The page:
Summer Research Project Types
The HILL initiative supports two types of summer research projects with a stipend award amount of $4,500, which includes an allocation of $1,000 for housing, supplies for research, or conference travel.
Student/Faculty Collaborative Summer Research
This stipend will allow students with a newly developing interest in place-based learning to spend their summer collaborating with faculty on a project, campus initiative, or co-authored article.
Senior Integrated Project Summer Research
This stipend will allow students to design and conduct a research project on a theme or topic connected to location/dislocation for their required Senior Integrated Project in the Hub location. Students will submit a research proposal and a letter of recommendation from the student’s SIP advisor.
Recipients of these grants must spend a minimum of six weeks in the Hub Location and submit a research log at the beginning of Fall term. Additionally, recipients must present their research at the Social Justice Research Symposium in the Spring term and commit to produce materials for the HILL Digital Humanities Website.
Applications must be received by Monday of 6th week and notifications of approval will be sent by Monday of 8th week. A completed application would include the following:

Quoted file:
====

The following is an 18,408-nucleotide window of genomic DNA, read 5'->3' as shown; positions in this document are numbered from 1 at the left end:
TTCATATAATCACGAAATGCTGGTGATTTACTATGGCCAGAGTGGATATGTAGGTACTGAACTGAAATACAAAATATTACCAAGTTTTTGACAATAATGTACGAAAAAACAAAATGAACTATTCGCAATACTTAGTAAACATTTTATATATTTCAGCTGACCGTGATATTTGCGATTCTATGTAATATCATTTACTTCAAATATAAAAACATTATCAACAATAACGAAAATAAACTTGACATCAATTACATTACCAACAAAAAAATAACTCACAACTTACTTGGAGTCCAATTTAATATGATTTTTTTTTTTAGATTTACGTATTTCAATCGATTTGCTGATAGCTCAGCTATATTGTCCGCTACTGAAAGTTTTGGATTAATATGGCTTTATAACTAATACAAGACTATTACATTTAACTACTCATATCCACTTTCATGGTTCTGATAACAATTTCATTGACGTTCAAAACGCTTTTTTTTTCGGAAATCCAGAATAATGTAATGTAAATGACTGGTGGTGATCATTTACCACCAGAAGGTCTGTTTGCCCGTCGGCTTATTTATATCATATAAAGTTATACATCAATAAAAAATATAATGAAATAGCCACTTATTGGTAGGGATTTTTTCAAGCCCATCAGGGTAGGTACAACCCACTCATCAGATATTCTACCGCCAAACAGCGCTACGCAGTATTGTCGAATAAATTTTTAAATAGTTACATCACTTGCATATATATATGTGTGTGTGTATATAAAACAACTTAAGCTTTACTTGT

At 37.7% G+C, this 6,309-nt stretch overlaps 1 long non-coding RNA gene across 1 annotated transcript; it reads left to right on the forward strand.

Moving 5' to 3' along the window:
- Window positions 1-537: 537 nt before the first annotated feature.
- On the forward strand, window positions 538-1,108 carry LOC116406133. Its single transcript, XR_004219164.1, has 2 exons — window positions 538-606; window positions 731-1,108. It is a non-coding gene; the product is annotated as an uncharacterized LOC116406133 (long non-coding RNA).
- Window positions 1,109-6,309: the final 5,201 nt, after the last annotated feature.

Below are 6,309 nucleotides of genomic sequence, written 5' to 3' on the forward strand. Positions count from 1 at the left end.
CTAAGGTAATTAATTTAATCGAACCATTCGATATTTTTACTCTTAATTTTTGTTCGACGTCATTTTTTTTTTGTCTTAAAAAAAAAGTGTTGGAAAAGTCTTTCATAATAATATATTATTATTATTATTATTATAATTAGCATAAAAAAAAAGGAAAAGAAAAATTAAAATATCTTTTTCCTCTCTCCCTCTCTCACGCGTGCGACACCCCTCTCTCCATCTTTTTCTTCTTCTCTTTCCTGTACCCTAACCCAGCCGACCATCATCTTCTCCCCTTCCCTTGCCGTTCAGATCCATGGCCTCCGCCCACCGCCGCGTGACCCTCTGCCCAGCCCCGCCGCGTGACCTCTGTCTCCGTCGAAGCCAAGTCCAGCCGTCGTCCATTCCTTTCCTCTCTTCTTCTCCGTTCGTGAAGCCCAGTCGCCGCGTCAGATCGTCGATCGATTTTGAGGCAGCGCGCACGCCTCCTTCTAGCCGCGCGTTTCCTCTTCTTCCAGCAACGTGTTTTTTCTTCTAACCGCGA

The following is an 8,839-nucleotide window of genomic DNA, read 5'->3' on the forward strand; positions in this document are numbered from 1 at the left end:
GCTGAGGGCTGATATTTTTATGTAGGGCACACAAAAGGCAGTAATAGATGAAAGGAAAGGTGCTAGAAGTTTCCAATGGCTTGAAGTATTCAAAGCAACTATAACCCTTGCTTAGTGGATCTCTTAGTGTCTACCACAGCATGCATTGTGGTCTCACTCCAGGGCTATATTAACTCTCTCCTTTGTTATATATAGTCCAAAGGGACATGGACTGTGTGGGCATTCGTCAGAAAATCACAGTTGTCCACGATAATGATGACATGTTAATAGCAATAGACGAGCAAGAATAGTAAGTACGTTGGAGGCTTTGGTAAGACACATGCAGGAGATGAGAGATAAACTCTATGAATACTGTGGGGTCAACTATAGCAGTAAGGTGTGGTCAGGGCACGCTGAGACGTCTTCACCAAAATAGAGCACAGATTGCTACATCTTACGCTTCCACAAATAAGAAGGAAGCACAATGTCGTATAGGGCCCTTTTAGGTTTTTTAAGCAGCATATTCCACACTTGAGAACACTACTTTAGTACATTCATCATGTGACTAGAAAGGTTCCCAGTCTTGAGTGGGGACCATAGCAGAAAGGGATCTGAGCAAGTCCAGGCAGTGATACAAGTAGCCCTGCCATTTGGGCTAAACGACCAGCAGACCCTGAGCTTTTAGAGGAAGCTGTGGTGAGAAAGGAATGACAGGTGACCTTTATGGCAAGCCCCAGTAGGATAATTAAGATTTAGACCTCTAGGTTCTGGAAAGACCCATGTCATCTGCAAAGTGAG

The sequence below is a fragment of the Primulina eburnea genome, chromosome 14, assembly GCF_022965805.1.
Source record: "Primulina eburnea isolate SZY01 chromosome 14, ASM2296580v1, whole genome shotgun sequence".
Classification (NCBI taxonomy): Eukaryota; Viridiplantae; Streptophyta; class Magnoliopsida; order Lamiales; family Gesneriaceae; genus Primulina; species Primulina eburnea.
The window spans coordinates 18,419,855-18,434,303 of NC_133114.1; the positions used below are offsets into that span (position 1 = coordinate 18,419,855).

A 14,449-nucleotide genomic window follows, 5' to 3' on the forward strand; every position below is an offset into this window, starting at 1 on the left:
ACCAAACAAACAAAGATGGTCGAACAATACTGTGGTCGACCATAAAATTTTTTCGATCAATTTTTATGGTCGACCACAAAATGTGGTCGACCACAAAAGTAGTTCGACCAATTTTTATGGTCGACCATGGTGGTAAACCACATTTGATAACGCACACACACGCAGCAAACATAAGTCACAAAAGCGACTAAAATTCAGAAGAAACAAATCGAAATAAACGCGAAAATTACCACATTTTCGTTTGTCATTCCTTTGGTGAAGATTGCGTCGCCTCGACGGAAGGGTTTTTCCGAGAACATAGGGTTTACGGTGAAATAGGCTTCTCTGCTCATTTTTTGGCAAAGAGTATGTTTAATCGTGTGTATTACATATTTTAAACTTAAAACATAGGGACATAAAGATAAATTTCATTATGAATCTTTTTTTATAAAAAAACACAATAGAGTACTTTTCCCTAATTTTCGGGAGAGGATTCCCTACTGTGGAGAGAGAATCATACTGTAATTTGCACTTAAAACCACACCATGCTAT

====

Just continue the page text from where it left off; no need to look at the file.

- Completed application questionnaire on Hornet Passport
- Research Rationale – 1,000 word statement in PDF format that addresses the following:
- how your proposed project addresses social justice in conjunction with the themes of location and dislocation;
- relevance of location site;
- what will constitute data in your project* and how it will be gathered;
- if your project includes human participants, you must discuss how you will gain access to them.
- letter of support from your faculty co-researcher or SIP advisor
*NOTE: If your project requires IRB approval, a copy must be submitted before funds are disbursed.
People for Public Art Research Opportunities
For the summer 2023, People for Public Art has offered the following list of potential research opportunities. If you have further questions, please email Shanna.Salinas@kzoo.edu.
- Research and make connections with former residents of the Lower Mid-City neighborhood of New Orleans. This would include scouring online city records, and requesting interviews with former Charity Hospital doctors and nurses who can now be found at University Medical Center.
- Research case studies of AR applications in public art, and compile data on those leading in public AR
- Building a database of historical content and stories that can be used in murals. This would hopefully be done in partnership with organizations like Ashe CAC, The Neighborhood Story Project and Paper Monuments.
- Building a database of New Orleans muralists, painters, and illustrators who would like to be involved in public art projects, so the public can navigate when proposing community projects and request their favorite artists
- Building up PFPA’s website and social media to be more interactive, informative, and receptive to community needs. Make resources available to artists such as current copyright laws, contract templates, and code of ethics
- Research statistics on the most effective public art projects that have affected change in neighborhoods
- Create protocols for digital and in-person public art brainstorming forum